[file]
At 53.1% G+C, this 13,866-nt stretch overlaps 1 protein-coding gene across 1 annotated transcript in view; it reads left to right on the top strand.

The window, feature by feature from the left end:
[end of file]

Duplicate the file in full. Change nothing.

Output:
At 53.1% G+C, this 13,866-nt stretch overlaps 1 protein-coding gene across 1 annotated transcript in view; it reads left to right on the top strand.

The window, feature by feature from the left end: